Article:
By J. Trout Lowen
Sunday, June 18, 2006
Christine Todd Whitman is on a coast-to-coast mission to reclaim the Republican Party for moderates. The former New Jersey governor's political action committee plans to back "fiscally conservative, socially inclusive" Republicans.
ST. PAUL, Minn. (WOMENSENEWS)--Moderates, by their very nature, says Christine Todd Whitman, avoid extremist views or bombast. Often--maybe too often--they go along just to get along.
But the former two-term New Jersey governor, former head of the U.S. Environmental Protection Agency and self-proclaimed moderate is working to change that.
Whitman has been touring the country since last year to promote her new political action committee, It's My Party Too, or IMP-PAC. Since January 2005 she has also been promoting her book, "It's My Party Too: The Battle for the Heart of the GOP and the Future of America."
All the while, she's been exhorting centrist Republicans to stand up and be counted. In carving out the middle ground within the GOP, Whitman supports stem cell research, same-sex marriage and abortion rights.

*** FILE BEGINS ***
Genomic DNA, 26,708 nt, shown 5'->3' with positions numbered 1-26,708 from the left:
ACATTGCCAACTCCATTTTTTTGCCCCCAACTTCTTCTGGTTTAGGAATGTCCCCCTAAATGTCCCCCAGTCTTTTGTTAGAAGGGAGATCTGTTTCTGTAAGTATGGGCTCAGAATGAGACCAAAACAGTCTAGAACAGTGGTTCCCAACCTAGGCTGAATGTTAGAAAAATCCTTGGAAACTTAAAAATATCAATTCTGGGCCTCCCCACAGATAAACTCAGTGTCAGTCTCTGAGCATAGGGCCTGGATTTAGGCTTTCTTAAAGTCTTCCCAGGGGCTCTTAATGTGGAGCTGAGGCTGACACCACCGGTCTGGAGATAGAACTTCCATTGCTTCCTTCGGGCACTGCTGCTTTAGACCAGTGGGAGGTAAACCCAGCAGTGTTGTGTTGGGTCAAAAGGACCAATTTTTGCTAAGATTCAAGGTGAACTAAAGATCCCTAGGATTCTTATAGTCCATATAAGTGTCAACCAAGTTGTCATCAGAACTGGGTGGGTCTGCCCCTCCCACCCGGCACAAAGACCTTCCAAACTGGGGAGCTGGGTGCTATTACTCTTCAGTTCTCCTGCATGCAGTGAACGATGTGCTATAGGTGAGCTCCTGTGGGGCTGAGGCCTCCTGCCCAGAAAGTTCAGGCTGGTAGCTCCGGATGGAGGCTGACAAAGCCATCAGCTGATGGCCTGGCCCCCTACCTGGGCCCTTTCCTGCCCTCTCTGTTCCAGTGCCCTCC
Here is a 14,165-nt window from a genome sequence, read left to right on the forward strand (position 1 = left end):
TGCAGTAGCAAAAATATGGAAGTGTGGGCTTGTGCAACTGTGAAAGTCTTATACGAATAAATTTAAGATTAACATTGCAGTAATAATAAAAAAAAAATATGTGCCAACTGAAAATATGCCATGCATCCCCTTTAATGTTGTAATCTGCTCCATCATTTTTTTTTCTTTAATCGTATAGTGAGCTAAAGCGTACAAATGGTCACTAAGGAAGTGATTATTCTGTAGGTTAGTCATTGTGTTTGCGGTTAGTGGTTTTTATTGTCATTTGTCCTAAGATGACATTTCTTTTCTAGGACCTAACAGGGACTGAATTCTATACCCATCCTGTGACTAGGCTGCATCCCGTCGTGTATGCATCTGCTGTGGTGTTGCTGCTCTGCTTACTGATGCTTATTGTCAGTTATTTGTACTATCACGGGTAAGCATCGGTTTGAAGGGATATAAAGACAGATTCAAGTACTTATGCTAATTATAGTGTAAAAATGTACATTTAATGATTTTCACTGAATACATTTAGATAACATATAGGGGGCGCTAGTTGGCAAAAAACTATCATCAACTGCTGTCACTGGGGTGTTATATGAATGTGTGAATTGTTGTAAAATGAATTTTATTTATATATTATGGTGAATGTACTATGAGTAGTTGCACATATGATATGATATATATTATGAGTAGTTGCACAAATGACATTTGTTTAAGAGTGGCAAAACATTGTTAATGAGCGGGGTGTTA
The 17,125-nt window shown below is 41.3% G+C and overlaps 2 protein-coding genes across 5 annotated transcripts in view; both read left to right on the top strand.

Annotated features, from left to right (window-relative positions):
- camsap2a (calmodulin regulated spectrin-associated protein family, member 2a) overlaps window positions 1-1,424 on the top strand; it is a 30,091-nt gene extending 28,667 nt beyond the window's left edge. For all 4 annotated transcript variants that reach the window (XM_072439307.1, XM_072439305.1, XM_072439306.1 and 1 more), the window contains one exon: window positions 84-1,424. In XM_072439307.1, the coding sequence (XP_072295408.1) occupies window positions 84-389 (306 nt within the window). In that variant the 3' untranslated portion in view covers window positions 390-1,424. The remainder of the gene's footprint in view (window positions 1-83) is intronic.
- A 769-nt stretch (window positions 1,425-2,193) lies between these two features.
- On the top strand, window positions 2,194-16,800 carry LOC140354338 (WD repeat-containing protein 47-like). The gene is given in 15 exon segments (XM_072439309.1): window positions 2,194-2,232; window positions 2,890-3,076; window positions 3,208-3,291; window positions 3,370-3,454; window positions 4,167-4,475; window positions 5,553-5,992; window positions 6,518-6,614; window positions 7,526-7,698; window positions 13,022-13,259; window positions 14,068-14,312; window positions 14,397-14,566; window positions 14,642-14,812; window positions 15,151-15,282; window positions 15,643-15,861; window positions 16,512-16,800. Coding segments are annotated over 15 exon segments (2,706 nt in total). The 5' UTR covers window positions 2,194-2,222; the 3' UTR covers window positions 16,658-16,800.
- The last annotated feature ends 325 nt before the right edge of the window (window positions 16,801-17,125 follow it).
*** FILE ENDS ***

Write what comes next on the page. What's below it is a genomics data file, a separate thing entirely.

"I'm not willing to leave my party in the hands of those who would drag it so far away from what has traditionally defined Republicanism as to leave the party unrecognizable," the 59-year-old Whitman recently told an audience here in Minnesota, a historically Democratic stronghold where the GOP has recently gained ground.
Whitman founded IMP-PAC in February 2005 and has so far raised more than $1 million for the 2006 election cycle. Headquartered in New Jersey, it now has chapters in more than 25 states.
Donations to the political action committee, the Web site says, will help elect "fiscally conservative, socially inclusive" Republican candidates.
Whitman notes that the committee does not focus on any single candidate or issue. "Those are tough ways to raise money when you don't have either of those things going for you," she says. "That tells me there's a hunger out there for a movement back to the center where we can agree to disagree without being disagreeable."
Whitman says IMP-PAC intends to focus most of its efforts at the state and local level because the party needs to be reformed from the grass roots up, and because this is where many moderate Republican candidates often face bruising primary challenges from well-financed fundamentalist candidates.